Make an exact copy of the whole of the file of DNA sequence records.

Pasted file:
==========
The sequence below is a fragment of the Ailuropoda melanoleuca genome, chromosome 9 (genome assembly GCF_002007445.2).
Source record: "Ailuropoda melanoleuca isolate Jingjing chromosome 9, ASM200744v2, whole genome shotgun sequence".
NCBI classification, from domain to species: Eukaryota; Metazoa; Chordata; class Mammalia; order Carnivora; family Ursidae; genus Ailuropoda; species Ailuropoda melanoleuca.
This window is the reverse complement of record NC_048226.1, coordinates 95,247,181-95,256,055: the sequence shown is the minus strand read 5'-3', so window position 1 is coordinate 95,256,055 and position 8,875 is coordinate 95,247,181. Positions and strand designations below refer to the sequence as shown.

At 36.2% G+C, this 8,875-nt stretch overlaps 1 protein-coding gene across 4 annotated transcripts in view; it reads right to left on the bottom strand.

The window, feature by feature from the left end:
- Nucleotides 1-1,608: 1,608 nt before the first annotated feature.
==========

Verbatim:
The sequence below is a fragment of the Ailuropoda melanoleuca genome, chromosome 9 (genome assembly GCF_002007445.2).
Source record: "Ailuropoda melanoleuca isolate Jingjing chromosome 9, ASM200744v2, whole genome shotgun sequence".
NCBI classification, from domain to species: Eukaryota; Metazoa; Chordata; class Mammalia; order Carnivora; family Ursidae; genus Ailuropoda; species Ailuropoda melanoleuca.
This window is the reverse complement of record NC_048226.1, coordinates 95,247,181-95,256,055: the sequence shown is the minus strand read 5'-3', so window position 1 is coordinate 95,256,055 and position 8,875 is coordinate 95,247,181. Positions and strand designations below refer to the sequence as shown.

At 36.2% G+C, this 8,875-nt stretch overlaps 1 protein-coding gene across 4 annotated transcripts in view; it reads right to left on the bottom strand.

The window, feature by feature from the left end:
- Nucleotides 1-1,608: 1,608 nt before the first annotated feature.